We are making fantastic progress on Virgin Galactic's preparations for travel to space. It has been an amazing, at times agonising process to get the space program this far, and as the weeks and months pass we are steadily witnessing more little bits of history.
The team just conducted an extremely significant night rocket motor firing, which has been described by Matt Stinemetze, Scaled Composites' Program Manager for the development and testing of our space vehicles, in the fantastically descriptive piece below. His words show the huge excitement now emanating from the Mojave Desert, as we move closer to breaking the sound barrier and then building up to full spaceflight in the coming months.
This project really means so much to all of the people involved, from the engineers to the future astronauts to supporters around the world who one day dream of going to space. Here are Matt's wonderful words to his team-mates:
"8:00 pm. On the dirt berm north of the test site were far enough from the city and the airport lights that its dark. Its dark enough in fact that overhead millions of stars are visible, but no moon. Yet another surreal late night at work for Scaled. The murmur from the 50 or so people on the berm has subsided and there is an eerie silence as youre inside the last minute. In front of us four large floodlights illuminate the white bug; two red strobes flash on either end. Its just far enough away and just bright enough that you have to squint to make out the details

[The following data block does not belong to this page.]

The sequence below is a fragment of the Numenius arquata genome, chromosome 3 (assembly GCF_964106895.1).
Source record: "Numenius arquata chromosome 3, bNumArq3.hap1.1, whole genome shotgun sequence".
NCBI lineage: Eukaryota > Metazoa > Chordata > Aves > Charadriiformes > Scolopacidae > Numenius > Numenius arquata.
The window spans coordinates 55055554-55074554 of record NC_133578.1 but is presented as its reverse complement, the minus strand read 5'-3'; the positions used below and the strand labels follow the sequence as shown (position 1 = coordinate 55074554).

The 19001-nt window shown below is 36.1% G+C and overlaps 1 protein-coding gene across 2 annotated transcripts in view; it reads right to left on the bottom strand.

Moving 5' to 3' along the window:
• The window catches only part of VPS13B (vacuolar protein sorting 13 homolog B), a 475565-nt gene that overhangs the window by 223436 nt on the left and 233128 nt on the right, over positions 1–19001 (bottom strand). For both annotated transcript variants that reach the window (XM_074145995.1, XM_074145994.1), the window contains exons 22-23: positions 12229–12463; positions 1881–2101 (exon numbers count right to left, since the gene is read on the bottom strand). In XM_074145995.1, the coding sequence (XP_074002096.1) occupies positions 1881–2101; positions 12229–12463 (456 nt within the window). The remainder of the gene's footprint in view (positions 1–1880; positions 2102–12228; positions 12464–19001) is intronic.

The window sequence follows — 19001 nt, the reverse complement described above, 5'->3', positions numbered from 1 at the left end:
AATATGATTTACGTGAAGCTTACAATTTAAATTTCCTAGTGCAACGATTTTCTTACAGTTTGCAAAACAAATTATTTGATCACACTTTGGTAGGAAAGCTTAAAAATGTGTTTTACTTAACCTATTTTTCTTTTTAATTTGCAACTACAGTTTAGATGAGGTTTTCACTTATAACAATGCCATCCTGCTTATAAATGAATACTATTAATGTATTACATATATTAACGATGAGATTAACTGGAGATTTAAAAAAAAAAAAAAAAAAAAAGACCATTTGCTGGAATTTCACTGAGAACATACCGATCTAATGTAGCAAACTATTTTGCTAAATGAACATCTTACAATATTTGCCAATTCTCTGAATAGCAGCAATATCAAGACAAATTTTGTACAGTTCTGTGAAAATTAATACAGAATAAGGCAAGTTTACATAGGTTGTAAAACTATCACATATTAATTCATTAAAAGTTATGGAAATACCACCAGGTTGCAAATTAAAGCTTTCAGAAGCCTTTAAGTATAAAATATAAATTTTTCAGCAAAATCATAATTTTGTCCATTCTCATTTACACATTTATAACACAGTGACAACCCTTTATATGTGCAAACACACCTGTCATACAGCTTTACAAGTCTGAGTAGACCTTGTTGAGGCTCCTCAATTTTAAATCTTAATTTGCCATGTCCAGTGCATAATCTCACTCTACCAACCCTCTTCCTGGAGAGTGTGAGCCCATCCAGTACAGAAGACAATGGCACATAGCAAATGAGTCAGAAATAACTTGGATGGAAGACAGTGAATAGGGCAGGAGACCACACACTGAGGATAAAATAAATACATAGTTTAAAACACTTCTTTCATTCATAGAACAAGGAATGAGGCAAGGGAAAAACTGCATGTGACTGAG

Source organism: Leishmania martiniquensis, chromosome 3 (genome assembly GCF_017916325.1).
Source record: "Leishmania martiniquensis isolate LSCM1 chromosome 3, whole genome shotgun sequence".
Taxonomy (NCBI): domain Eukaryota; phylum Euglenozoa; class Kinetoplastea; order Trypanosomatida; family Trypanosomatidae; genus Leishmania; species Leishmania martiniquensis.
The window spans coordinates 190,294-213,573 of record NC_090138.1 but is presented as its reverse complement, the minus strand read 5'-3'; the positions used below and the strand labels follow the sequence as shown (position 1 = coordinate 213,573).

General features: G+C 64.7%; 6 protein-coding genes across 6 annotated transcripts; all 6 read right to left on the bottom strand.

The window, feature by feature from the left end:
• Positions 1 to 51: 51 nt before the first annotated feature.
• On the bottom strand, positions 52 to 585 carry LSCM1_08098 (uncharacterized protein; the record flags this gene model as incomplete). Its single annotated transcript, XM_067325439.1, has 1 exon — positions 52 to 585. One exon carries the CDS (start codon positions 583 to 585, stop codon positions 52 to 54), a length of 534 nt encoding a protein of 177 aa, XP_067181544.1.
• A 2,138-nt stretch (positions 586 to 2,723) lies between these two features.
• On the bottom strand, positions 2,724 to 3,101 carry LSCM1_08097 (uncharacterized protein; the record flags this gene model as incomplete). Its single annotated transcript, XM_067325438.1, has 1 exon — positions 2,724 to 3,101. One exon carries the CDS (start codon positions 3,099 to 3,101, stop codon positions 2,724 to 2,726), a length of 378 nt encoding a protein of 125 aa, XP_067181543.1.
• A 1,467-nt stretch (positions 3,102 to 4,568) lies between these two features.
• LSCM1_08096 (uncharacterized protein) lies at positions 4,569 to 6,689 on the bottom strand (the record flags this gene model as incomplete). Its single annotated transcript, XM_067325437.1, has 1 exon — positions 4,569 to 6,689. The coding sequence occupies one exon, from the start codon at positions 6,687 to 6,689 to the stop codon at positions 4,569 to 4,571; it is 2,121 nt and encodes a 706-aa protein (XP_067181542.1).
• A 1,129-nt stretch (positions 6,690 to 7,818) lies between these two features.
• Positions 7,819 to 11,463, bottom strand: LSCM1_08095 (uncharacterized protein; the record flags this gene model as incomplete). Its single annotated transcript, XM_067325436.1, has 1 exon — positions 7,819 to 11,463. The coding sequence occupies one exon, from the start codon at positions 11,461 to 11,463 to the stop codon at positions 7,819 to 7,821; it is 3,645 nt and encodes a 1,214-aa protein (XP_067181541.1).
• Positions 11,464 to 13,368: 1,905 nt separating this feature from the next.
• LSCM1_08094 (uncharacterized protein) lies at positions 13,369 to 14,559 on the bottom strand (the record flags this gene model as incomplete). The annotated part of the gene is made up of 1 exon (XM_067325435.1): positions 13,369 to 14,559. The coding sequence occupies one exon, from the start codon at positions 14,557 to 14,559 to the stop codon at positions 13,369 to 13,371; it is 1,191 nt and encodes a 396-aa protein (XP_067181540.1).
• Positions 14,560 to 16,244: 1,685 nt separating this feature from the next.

Kawoomph! Instantly any speaking subsides and if it doesnt, you cant hear it. A large yellow flame has suddenly erupted 50 feet behind the white structure and a deafening roar has filled the night. Simultaneously, a large column of brown dust billows up a mile behind the flame. A smooth, earthy, roar/rumble unlike anything youve heard encompasses you. As the first few seconds tick by the shock wears off and you find yourself wondering what those cars on the bypass must be thinking (Im sure at least a couple folks wandered onto the sound bumpers at the shoulder, heads straining westward wondering what in the world they were seeing).
The scene is so surreal, so overwhelming that you mentally start and stop the count two or three times not remembering where you left off. You squint, strain and then as quickly as it started it whooshes to an abrupt stop. Your eyes flicker, a white blur stains your vision long after its over. Behind you in the far distance, several seconds after the flame subsides, the heavy rumble of the echo across the mountains rattles to a stop. Wahoo!! the hill erupts into jubilation. This isnt sci-fi, and its not the scene from a book. This is your program and it happened on Thursday night February 28th, 2013. The first in a rapid series of final confirmation firings leading up to SpaceShipTwo's first rocket powered flight was completed in dramatic style!"
Image by Bob Morgan, Scaled Composites